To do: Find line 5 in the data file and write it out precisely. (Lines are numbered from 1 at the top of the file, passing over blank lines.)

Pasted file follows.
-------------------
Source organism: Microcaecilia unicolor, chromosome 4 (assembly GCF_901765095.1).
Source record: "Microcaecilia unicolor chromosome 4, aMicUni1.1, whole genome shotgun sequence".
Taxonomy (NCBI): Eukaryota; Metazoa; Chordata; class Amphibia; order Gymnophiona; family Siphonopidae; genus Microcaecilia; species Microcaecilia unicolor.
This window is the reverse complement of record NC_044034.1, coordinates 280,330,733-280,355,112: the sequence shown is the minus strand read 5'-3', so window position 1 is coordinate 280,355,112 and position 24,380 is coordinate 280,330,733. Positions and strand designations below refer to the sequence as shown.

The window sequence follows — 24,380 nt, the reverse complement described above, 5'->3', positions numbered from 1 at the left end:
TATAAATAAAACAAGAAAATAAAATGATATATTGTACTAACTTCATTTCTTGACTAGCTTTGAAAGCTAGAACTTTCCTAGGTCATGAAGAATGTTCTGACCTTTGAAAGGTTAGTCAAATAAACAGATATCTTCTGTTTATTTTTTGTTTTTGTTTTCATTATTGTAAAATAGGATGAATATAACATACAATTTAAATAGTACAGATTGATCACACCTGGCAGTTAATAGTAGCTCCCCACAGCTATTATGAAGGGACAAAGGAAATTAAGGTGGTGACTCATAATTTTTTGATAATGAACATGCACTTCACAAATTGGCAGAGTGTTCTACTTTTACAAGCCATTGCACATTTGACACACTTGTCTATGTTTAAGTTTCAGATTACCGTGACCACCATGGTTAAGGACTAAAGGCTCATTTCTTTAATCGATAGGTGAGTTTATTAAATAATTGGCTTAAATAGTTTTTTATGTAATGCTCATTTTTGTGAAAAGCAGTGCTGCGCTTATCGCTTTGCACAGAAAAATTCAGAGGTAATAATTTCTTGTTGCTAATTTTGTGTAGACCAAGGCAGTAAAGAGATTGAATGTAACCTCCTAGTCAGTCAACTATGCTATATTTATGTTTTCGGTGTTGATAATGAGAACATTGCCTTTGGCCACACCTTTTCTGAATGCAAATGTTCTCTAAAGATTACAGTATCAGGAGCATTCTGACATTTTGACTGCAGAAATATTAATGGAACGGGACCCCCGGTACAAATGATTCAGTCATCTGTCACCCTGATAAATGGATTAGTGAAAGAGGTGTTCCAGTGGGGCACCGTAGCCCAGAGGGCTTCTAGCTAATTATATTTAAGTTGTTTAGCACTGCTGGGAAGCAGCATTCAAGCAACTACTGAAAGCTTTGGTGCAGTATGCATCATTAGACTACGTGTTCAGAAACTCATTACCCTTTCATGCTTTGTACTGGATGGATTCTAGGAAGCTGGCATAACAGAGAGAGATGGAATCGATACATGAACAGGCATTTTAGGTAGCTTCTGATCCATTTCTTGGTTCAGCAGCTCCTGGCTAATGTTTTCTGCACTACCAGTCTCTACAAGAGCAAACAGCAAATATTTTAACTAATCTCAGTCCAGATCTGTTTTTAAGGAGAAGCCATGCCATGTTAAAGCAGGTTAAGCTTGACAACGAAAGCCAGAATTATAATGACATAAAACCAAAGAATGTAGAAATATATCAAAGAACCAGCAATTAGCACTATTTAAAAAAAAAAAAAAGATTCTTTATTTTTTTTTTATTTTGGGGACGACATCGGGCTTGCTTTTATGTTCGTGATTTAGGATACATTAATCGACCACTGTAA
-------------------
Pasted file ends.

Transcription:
The window sequence follows — 24,380 nt, the reverse complement described above, 5'->3', positions numbered from 1 at the left end: